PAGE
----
|1. Make a list (AKA, Plan B).
Make a list right now of 10 things you can do that will make you feel “productive.”
When you’re procrastinating, go down the list and do the tiniest thing you can do for each item on the list.
For instance, if I am procrastinating writing on a book I can take a break and start sending emails to potential podcast guests.
I procrastinated on writing this post. I even responded to emails from six months ago (that I procrastinated on responding to then).
The respondents appreciated it and I kept those business connections alive.
It doesn’t even have to be something related to “business productivity.” I can exercise, for instance. That will improve my ability to focus better in the long run.
Whenever I’ve been deeply unhappy in my life, I play games.
Games are actually good for you. They make you strive to improve. They improve various brain functions (spatial reasoning, problem solving, etc). They improve your ability to deal with failure (since often you will lose) and learn from your mistakes (if you study what you did wrong in lost games).
But games can also be escapist.
I was afraid to get married in my first marriage. I was scared I was too young. Twenty minutes before I was supposed to be at my own wedding, I was at my office playing one-minute chess against the Swiss Chess Champion. I figured, “I can’t stop doing this. I’m winning!”
That was bad.
Escapist gaming is no good. Try to do productive gaming instead. As long as I focus on improvement, it will make me better able to focus on the task at hand. I try to play in some way. I recommend Charlie Hoehn’s book on play (Play it Away), to see how he used it to decrease his anxiety and become more productive.
Everywhere I look I’m reminded of the importance of this.
A great example is Chris Rock. He goes on stage, does his act, and everyone laughs. Again and again.
But that’s not how he starts. He goes to “The Laugh Factory” in my hometown of New Brunswick, New Jersey, and takes some crumpled notes and just starts reading them out loud in his regular voice.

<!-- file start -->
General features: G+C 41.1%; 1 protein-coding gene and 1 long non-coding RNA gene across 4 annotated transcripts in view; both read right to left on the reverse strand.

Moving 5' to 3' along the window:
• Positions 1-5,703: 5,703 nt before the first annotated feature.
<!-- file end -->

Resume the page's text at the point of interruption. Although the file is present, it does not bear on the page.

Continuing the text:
If people laugh at a joke, he knows he has something that can be developed. If people don’t laugh, he throws that joke away.
He experiments with thousands of jokes before he has an hour of material he can use on an HBO special.
If I am working on a project that is stagnating, I try to back up one step, try a different direction — experiment to see if this excites me more.
When I first started a company, we weren’t sure the best way to make money. So we experimented. We made software to see who would buy it (nobody). We started a record label (we almost signed one act and then they disappeared). We thought about starting a database for people in the entertainment industry (then IMDB came along).
We thought about making an automatic website developer but it was a lot of work (think WordPress). We even thought about making a tea company but we knew nothing about distribution.
But it wasn’t bad to experiment. Learning about each of these businesses gave me useful information.
Ten years later the lessons learned from how to start a tea company were useful in making a fund of hedge funds (you send out your tea/money to distributors/other funds and once a month you collect information from everyone and compile the data. Similar risks occur in each business.)